About The Founder
About Gabriella Kreuz
About The Founder of Love Doesn’t Shove
Gabriella Kreuz works as a freelance broadcast and commercial talent in the Cleveland area. She can be found dabbling in a number of gigs, from in-park hosting for the Cleveland Guardians to facilitating feature segments for Cleveland 19 News and chatting Cleveland sports on the BIGPLAY Podcast Network.
Kreuz incorporates her outgoing personality into Love Doesn’t Shove presentations to set a more upbeat tone to the traditionally “dark” dating violence conversation, all while being informative. Using her own experiences of violence as a spring board for an interactive dialogue, Kreuz aims to bring awareness, education and helpful resources to those in need. Locally, her efforts have been recognized by Crain’s Cleveland Business, Cleveland Magazine and WKYC 3News.
In Her Own Words
I started Love Doesn’t Shove as a teen dating violence awareness campaign my senior year at John Carroll University (2014) with intentions of starting an informative conversation on campus. Now, the organization has blossomed into an educational program featured in schools, businesses and sports teams across Northeast Ohio and beyond.
As a student-athlete and somebody who bounced around on campus to various activities, I felt as though my involvement could help circulate a positive message with the help of friends and teammates. It was something I wanted to do before I graduated because I felt that the topic was one that affected many students on campus, but was rarely talked about.
I had custom “Love Doesn’t Shove” wristbands created to sell around school to raise money for the Cleveland Domestic Violence and Child Advocacy Center (now called Journey Center for Safety and Healing). I wanted to donate to DVCAC because I had been in a support group through the organization and felt very grateful for the help I received.
Two years earlier as sophomore at JCU, a routine physical argument with my high school sweetheart ended when a witness called campus police to intervene during one of his violent episodes. This was the beginning of the end of a relationship I hadn’t fully recognized/accepted as abusive. Though my boyfriend at the time was not a JCU student, an administrative restraining order was issued and he was banned from campus.
The John Carroll Violence Prevention and Action Center briefed me on my legal options and resources for me at school. Though I did not press charges, I did accept help from DVCAC by joining one of their support groups suggested by an advocate. It turned out to be highly rewarding for me.
In group, I learned a lot about my experiences and was accompanied by many women who were in similar situations as me. It was the first time I realized that I was not “wrong” in my relationship or deserving of abuse. Failing to respond to a phone call immediately or refusing to “obey” rules such as not talking to certain members of my track team, for example, were not “offenses” deserving of violent reactions, no matter how much they were justified or minimized. Group helped me shed a lot of denial, learn about the dynamics of healthy relationships, and gain closure. It also simply helped me feel like I wasn’t alone. I knew one day I wanted to help others in my position to feel the same way– and more importantly, help education people before they find themselves too far in the cycle of violence.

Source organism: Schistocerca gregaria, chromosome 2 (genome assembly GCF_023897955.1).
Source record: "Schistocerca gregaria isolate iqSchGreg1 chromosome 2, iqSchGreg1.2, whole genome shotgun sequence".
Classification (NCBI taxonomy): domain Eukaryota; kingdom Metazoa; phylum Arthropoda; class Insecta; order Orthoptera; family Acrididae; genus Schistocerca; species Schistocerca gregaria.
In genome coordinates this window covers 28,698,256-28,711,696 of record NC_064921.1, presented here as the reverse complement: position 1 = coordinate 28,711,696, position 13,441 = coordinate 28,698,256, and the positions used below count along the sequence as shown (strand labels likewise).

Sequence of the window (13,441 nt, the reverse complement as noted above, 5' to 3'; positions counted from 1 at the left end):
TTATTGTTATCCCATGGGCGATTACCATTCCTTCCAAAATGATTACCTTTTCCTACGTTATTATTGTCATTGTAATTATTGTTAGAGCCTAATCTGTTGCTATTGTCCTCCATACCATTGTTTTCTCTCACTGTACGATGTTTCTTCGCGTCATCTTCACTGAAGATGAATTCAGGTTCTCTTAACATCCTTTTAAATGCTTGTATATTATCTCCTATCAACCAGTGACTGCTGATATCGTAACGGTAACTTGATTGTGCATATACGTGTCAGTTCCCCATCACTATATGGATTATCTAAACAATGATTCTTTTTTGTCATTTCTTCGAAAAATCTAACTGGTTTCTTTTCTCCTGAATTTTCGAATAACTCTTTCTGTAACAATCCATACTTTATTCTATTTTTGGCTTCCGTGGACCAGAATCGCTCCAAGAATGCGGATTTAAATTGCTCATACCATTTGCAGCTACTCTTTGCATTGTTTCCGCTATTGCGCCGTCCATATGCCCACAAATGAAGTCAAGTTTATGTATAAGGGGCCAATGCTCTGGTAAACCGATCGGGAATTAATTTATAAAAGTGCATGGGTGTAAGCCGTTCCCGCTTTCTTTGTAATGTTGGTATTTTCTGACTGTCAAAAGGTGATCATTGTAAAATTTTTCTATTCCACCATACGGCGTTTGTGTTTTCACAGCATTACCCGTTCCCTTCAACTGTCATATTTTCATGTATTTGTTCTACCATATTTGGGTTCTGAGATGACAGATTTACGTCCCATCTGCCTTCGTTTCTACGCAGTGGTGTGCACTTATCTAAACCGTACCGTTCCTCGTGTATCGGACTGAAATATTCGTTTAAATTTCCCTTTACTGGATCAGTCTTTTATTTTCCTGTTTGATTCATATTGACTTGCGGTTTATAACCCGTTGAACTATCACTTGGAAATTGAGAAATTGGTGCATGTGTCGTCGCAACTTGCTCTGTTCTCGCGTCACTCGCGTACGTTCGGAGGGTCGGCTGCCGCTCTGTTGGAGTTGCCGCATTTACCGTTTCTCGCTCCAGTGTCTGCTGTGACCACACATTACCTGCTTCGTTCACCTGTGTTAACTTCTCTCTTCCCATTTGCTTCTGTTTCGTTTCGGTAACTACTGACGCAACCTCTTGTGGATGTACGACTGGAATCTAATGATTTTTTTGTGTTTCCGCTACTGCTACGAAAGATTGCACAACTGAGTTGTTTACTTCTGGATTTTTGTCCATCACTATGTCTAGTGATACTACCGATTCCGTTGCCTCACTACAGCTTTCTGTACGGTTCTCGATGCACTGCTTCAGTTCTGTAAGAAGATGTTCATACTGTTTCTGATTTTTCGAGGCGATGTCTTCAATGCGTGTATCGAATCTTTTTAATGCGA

Education and Understanding
While finishing senior year at JCU, I decided to change my minor to sociology where I continued to learn about family violence, gender studies and sexuality. The classes, like group, helped me learn more about my own experiences and the experiences of my ex-boyfriend. I was able to piece together a better understanding of why he behaved in ways that he did and why I stayed.
Growing up in a blended family with addict siblings (who each had an addict parent who abandoned them), it had never even occurred to me that some of the toxic relationship dynamics I first learned with family members set the ground work for tolerating abuse in my dating relationship. Home environments are where we first learn, observe and experience what “normal” looks like. It is human nature to gravitate toward–and accept– what feels familiar, even if it is abusive. This is why intimate partner violence is so generational. Education is a proficient first step in helping end the cycle of violence by equipping Love Doesn’t Shove program listeners with awareness, effective communication skills and help resources.
Paying it Forward
Love Doesn’t Shove was created to help others through education. I strive to take what I have learned (and continue to learn), including all of the amazing help I’ve received, and gift it to others — especially young people who may find themselves in similar situations that I was once in.
LDS is a universal message intended for all audiences. However, there is a program emphasis on reaching teens and young adults in particular to help them feel valued and give young, malleable minds an early framework for forming healthy habits before they have gone years thinking and behaving in potentially harmful ways. Addressing teen dating violence is important because it’s a way of treating all forms of intimate partner violence before it actually happens.
Giving a Voice
Although LDS was inspired by my personal experiences, the intention and the mission has always been to educate and provide a platform for others’ voices. i I may share parts of my personal story during presentations to help illustrate scenarios or relate to my audience, but the ultimate goal is to create a conversation and let young people make it their own.